The Riverside County Transportation Department closed Magnolia Avenue in both directions from Lincoln Street to Buchanan Avenue in Riverside on Jan. 20 to construct a bridge over the city’s railroad tracks on Magnolia Avenue.
This yearlong project, estimated to be finished by February 2016, was started because of multiple car accidents caused by vehicles stopping on the railroad tracks. The RCTD estimated 12,900 vehicles used the street each day in 2009 with that number expected to increase to about 26,000 in 2035.
The traffic bridge, according to RCTD, will make it safer for pedestrians, reduce traffic and delays, and improve access for emergency vehicles. When the six-lane bridge opens, vehicles will drive above the train tracks and eliminate the need for a crossing.
A $42.7 million plan is in place to close a mile of the street and construct a bridge funded from federal, state and local transportation agencies.
The closure of the streets affects some businesses in the area as well as many commuter students who used the streets to get to and from California Baptist University.
Jonathan Haddad, sophomore criminal justice major and commuter, said he has to leave 10 minutes earlier to get to school because of the closure.
“It slows down coming to school so much,” Haddad said. “I hope they get done with all that construction soon because then I can have an extra 10 minutes of sleep, and that goes a long way.”
Some commuter students at CBU who use these streets will have to use an alternate route for the next two semesters. RCTD suggests drivers use a primary detour route gong south to Indiana Avenue or north to Sampson Avenue.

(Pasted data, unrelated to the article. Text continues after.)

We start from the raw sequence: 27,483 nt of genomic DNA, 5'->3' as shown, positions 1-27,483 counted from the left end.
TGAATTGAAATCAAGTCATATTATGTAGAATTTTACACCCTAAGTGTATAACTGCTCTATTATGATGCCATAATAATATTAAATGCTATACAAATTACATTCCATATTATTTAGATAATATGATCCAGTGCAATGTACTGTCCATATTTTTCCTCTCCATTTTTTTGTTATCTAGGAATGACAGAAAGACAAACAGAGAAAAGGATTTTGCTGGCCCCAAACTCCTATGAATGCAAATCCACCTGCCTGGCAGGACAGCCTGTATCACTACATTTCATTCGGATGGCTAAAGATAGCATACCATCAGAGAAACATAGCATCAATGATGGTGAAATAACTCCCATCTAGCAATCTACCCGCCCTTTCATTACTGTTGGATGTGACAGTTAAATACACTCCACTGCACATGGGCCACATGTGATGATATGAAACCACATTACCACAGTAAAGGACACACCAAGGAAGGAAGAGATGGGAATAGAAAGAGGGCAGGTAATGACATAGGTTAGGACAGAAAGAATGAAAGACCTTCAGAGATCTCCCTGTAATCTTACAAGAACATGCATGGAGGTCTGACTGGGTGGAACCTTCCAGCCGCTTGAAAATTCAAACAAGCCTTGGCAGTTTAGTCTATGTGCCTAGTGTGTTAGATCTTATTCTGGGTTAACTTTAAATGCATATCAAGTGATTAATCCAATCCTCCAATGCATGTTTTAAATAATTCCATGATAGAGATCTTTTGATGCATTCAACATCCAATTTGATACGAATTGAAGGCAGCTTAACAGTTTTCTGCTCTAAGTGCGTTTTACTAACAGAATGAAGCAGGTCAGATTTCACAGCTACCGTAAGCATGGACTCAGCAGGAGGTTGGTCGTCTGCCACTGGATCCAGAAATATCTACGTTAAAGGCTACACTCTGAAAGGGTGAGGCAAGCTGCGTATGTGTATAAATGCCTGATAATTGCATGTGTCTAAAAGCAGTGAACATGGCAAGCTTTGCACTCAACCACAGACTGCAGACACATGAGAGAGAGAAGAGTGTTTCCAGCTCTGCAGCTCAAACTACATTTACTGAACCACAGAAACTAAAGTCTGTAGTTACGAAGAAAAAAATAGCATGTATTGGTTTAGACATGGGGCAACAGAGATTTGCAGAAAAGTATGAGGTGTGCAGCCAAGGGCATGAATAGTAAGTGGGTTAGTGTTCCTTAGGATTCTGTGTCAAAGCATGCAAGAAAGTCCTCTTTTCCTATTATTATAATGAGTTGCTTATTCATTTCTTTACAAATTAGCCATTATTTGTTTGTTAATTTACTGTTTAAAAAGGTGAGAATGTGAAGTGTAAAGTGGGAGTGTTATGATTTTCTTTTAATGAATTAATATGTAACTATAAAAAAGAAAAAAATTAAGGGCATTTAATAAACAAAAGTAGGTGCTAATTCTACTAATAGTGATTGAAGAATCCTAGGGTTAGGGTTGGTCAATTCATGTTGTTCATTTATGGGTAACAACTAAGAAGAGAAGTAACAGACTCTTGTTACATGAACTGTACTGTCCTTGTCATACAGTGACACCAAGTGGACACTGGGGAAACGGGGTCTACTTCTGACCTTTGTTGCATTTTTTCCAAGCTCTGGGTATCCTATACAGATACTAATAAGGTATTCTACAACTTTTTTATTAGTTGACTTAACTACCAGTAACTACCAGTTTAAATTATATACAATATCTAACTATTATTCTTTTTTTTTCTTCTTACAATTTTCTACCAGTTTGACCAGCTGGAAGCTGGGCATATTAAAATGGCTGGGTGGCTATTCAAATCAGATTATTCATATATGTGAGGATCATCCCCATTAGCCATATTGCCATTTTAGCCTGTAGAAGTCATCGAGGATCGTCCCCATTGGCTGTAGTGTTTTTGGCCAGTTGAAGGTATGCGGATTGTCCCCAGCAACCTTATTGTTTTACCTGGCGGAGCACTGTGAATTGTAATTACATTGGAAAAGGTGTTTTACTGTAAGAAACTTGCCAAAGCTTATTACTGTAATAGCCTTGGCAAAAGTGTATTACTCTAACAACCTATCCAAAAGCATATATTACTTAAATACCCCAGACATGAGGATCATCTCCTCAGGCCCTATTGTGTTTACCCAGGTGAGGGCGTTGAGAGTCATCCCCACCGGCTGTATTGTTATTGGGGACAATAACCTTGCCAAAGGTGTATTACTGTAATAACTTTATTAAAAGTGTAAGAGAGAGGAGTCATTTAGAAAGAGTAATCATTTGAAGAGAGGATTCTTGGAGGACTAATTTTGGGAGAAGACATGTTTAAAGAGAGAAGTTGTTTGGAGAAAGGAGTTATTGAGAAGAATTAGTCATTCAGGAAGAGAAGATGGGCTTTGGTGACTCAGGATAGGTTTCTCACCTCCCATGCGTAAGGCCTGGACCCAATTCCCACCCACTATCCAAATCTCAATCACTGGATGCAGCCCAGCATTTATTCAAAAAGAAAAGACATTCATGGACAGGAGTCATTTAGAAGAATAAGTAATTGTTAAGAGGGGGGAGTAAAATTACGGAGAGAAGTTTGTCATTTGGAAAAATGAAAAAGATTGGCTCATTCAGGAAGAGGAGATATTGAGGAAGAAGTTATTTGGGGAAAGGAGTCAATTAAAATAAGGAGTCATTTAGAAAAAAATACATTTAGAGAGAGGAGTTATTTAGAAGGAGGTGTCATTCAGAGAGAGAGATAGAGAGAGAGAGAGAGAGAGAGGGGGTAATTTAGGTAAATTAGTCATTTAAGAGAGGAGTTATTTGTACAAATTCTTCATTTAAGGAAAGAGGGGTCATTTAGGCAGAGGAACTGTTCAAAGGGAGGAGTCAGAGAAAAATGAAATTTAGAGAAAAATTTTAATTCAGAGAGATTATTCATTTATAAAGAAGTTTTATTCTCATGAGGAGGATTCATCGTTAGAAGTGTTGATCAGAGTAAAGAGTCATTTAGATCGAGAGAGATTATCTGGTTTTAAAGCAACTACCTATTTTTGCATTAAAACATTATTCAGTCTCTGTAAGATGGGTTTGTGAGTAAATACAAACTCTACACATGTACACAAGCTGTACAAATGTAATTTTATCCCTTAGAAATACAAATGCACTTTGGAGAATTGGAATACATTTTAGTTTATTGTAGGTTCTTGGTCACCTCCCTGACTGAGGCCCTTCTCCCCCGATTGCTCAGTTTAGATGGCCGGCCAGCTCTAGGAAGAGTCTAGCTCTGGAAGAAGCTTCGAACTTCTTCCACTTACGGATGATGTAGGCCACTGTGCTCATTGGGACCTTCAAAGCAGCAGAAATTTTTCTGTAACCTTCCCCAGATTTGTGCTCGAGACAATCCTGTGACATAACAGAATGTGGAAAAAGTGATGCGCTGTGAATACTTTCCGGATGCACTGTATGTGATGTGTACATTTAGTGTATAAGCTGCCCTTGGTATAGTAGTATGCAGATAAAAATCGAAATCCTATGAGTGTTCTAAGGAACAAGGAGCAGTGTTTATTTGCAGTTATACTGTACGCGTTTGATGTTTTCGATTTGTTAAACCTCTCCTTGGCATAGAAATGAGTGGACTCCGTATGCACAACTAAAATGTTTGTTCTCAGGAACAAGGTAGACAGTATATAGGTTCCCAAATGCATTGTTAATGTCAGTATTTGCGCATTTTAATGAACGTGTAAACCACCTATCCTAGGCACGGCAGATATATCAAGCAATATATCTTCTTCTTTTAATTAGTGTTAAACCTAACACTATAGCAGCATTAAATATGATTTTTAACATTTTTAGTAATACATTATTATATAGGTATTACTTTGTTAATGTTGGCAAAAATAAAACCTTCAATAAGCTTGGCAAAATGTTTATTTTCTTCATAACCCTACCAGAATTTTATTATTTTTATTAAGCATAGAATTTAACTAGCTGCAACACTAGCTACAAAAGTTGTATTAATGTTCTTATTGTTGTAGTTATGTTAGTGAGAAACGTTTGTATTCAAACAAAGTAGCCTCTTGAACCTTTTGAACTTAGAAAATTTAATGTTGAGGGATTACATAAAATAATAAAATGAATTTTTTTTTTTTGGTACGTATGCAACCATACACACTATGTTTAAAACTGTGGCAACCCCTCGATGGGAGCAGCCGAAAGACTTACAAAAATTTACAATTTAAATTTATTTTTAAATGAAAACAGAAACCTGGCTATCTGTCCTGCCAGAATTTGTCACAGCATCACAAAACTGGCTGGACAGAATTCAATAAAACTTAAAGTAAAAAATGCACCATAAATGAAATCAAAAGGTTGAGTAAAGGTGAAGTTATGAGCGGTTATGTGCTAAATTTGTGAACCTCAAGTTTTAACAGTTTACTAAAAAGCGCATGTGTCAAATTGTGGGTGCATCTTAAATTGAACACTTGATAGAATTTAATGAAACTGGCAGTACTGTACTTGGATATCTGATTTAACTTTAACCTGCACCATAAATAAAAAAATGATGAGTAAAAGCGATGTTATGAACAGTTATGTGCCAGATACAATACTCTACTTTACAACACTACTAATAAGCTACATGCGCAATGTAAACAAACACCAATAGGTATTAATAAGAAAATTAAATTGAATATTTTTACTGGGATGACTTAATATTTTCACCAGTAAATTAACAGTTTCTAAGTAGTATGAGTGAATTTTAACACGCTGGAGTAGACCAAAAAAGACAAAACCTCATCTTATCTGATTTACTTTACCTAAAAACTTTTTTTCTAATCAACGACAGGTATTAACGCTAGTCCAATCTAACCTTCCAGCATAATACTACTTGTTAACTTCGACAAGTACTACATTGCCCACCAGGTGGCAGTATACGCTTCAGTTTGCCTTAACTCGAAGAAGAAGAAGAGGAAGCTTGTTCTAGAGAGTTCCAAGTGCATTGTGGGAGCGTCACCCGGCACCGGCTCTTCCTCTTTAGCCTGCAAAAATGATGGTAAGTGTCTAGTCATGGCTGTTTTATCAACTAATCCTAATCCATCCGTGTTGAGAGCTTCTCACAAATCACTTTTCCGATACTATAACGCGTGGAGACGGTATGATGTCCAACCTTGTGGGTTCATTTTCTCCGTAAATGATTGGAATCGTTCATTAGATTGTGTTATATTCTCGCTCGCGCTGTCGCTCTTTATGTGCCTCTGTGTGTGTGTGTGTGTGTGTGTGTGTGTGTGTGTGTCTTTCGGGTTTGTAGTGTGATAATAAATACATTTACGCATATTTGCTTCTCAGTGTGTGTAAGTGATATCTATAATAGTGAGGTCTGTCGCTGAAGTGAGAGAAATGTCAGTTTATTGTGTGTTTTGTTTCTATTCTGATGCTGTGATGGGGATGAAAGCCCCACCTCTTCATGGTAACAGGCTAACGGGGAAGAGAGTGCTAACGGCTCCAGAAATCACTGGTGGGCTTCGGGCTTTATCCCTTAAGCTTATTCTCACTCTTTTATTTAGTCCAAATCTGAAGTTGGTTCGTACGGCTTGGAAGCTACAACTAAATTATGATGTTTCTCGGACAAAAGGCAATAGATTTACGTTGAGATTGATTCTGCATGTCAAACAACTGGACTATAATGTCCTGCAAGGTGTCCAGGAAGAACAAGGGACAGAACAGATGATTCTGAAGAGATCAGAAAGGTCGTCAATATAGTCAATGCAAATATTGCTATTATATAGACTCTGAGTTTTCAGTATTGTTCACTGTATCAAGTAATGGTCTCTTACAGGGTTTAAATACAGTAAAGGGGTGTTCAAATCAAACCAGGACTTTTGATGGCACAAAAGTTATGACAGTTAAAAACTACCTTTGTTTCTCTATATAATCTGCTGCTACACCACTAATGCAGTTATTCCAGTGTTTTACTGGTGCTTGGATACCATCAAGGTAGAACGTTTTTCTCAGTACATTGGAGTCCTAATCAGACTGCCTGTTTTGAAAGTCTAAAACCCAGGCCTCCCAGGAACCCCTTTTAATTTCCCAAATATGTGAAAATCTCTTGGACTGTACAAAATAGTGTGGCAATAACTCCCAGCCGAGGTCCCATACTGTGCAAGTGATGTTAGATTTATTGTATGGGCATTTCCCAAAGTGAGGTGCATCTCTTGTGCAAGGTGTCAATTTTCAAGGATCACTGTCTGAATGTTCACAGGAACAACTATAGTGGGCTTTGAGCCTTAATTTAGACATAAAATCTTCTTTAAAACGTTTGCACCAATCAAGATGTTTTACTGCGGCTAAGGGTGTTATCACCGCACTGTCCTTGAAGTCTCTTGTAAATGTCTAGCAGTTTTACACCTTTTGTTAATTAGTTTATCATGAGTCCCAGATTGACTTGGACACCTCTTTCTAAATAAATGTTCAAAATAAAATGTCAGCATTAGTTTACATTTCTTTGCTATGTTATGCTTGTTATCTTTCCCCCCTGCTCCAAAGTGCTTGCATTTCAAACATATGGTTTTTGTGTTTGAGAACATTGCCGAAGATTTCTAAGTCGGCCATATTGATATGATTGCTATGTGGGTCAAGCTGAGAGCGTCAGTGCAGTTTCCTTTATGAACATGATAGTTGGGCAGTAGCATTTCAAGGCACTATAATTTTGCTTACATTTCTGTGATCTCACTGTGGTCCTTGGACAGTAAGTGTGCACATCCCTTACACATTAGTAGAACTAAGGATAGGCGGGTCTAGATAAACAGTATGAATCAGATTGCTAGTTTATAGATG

RCTD hired Falcon Engineering Services to build a bridge over the railroad tracks. Wael Faqih, project manager of Falcon Engineering, said the plan to officially close the area and begin construction was decided in December.
“We never anticipated doing this project, but there were almost 17 (near-death accidents) that were reported,” Faqih said. “We started construction on Jan. 20 and have been in contact with railroad companies and the city.”
Faqih explained that this construction would not affect businesses along the construction route.
“We met with local businesses and set up signs to help promote their business as well as alerted the public about different alternate routes they can take,” Faqih said.
Local businesses are preparing to lose a significant amount of business due to the construction happening on the street in which they are located.
Kevin Dobboghian, owner of
Inland Mercedes and BMW Repair, works where the construction has impacted the route his customers would normally take.
“The construction is not affecting our business yet but who knows,” Dobbighian said. “We’re just going to have to deal with it being in our backyard. I wish I had a crystal ball that told me what will happen in the future, but I just don’t know. We will see what happens within these next couple of months.”